Canadian Healthcare

From Conservapedia
Jump to: navigation, search

Canadian Universal Healthcare (Medicare)

The Canadian program for socialised medicine, a national health insurance program which is commonly called "Medicare", is designed to ensure that all citizens have access to non-paid hospital and physician service. Canada has a national program that is composed of 13 interlocking programs, representing the provincial and to a smaller extent territorial responsibility for health care programs as enshrined in the constitution. Each province and territory as a result of this interlocking balance offers a common standard of basic care. Medicare is mandated by the Canada Health Act, and is commonly seen by Canadians as a necessary function of a pluralistic democracy;[1] embodying the values of equity and solidarity of the person against materialist measures of wealth and prosperity.[2]


In 1984, the Federal Government, under the leadership of the Liberals and The Right Honourable Pierre Elliot Trudeau, enacted the Canada Health Act. This act was based on the five principles of "universality, accessibility, portability, comprehensiveness, and public administration".[3] This public health care system is run in partnership by Health Canada and provincial Ministries of Health, who both contribute tax revenues. The federal government sets policy, while the provinces are responsible for actual administration. In 1995, the Canada Health and Social Transfer was created to replace existing systems for the transferral of tax funding to the provinces to administer social programs. The rationale behind the system is to allow all Canadians equal access to equal treatment, regardless of socio-economic status.

In Canada health care is frequently listed as top issue in election campaigns and is both a topic of frequent debate and a point of pride for many Canadians, Tommy Douglas the founder of medicare was, for example, voted the "Greatest Canadian" on a CBC television programme in 2004.[4]

The current state of Canada's public health care system is gathering increasing media attention due to rising wait times. David Gratzer wrote:

... government researchers have provided the best data on the doctor shortage, noting, for example, that more than 1.5 million Ontarians (or 12 percent of that province’s population) can’t find family physicians.[5]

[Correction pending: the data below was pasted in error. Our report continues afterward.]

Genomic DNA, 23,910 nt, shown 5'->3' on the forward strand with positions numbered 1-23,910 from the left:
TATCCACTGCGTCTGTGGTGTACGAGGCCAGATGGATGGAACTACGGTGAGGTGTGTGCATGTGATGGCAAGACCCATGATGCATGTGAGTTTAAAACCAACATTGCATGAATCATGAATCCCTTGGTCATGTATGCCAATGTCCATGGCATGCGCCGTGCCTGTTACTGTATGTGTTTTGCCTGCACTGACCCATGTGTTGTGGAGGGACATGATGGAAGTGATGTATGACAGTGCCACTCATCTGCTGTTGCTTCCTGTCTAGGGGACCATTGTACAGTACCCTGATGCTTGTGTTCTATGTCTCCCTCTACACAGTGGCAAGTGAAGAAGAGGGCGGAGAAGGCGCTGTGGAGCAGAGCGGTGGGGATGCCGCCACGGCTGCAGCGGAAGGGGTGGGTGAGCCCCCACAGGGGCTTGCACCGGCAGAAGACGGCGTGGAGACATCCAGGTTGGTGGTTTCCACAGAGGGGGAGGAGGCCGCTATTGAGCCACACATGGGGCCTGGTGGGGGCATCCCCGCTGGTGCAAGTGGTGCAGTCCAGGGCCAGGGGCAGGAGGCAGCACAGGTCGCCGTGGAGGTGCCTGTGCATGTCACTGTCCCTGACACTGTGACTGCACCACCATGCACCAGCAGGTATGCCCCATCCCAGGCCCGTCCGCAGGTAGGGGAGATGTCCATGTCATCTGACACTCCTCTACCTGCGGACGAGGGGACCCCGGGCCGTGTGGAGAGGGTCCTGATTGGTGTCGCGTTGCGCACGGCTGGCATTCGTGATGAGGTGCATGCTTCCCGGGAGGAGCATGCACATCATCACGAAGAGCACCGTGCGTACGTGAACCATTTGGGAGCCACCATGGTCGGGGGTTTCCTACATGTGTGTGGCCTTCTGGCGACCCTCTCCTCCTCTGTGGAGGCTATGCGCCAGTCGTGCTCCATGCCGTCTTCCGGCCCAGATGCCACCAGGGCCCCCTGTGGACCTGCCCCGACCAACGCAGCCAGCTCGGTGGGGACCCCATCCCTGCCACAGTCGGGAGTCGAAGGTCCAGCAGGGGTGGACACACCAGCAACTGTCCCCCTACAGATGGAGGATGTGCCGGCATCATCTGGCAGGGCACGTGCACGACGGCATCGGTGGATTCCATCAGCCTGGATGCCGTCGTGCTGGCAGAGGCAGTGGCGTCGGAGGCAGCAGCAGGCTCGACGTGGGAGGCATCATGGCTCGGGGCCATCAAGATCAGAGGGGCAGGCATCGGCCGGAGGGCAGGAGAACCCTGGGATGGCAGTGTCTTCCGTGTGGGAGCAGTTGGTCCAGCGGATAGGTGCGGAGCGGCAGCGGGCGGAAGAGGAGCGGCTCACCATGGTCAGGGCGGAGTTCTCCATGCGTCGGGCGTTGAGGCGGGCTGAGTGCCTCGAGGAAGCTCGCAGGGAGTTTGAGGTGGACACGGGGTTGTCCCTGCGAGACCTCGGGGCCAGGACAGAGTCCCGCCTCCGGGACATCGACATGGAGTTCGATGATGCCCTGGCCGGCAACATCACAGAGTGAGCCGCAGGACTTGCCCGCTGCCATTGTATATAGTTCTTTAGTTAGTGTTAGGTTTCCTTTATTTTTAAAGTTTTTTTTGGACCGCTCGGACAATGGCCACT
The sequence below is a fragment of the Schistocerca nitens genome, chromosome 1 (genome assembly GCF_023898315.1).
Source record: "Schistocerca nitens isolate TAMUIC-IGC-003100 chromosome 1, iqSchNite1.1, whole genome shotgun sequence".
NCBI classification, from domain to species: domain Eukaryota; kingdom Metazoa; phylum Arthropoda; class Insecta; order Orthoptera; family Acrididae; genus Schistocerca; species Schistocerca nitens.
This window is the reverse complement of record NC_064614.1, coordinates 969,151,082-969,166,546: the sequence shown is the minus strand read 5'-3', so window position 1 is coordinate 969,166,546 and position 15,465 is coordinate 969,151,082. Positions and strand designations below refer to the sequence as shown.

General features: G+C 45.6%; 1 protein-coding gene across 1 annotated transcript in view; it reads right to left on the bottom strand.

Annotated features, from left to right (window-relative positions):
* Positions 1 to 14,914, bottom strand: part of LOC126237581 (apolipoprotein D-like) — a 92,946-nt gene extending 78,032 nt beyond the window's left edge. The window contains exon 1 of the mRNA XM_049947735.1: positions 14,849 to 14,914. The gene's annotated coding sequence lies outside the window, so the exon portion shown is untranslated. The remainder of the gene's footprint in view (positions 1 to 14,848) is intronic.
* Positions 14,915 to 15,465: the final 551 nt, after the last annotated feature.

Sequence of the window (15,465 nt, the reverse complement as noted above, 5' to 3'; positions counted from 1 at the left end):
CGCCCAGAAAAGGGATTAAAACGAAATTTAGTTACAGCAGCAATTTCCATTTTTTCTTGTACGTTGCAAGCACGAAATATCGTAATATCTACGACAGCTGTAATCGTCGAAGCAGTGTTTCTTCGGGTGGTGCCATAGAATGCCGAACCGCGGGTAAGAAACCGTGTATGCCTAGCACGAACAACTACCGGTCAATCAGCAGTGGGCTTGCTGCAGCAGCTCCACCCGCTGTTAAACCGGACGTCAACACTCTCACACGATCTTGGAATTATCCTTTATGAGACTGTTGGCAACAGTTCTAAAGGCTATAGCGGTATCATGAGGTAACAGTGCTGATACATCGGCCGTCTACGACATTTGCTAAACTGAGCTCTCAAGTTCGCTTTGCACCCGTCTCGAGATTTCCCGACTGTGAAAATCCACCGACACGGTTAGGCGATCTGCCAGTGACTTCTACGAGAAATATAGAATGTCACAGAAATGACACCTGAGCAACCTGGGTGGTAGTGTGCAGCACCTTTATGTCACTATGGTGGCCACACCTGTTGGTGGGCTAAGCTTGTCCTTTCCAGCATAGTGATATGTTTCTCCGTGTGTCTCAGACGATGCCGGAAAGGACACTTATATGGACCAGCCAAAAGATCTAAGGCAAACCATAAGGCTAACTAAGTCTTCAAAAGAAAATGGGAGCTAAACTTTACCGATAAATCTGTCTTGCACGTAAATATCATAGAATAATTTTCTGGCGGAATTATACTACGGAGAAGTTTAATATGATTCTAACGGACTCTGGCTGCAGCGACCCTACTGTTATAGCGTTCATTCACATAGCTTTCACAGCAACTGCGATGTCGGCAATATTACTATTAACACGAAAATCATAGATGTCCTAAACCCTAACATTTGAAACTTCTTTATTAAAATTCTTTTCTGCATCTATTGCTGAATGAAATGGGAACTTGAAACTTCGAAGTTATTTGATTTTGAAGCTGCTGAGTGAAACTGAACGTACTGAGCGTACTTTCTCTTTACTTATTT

Most of the blame for the current state of affairs has been placed on successive government mismanagement. This represents a failure of the federal government to properly regulate the level of service being offered in the provinces. People regularly have to wait between four and eight months for surgeries. The median wait time for an MRI across Canada is 10.3 weeks in 2006.[6] In fact, former Prime Minister Jean Chrétien campaigned on a promise to shut down private MRI clinics because it creates a two tier system, regardless of the demand for more facilities.

In recent years, there has been suggestion from some lobby groups that Canada should adopt a two-tier health care system, while others have expressed strong opposition to this idea, including the federal government under the Liberal Party. Some argue that Canada already does have a two-tier health care system as the very wealthy can go to the United States for treatment. The argument for allowing private health care is twofold. The first reason is that competition may improve the quality of products and services, while the increase in options will allow those with the means to access private health care and may relieve some of the burden off the public system. Critics argue that health is a right, and that everyone should have access to the same standard of care.

Recently, in Québec, a provincial judge has ruled that private health care providers must be allowed to compete with the government-run health care system.


  1. “Canadians embrace medicare as a public good, a national symbol and a defining aspect of their citizenship.” See:
  3. History of Canada Health and Social Transfer
  5. The Ugly Truth about Canadian Healthcare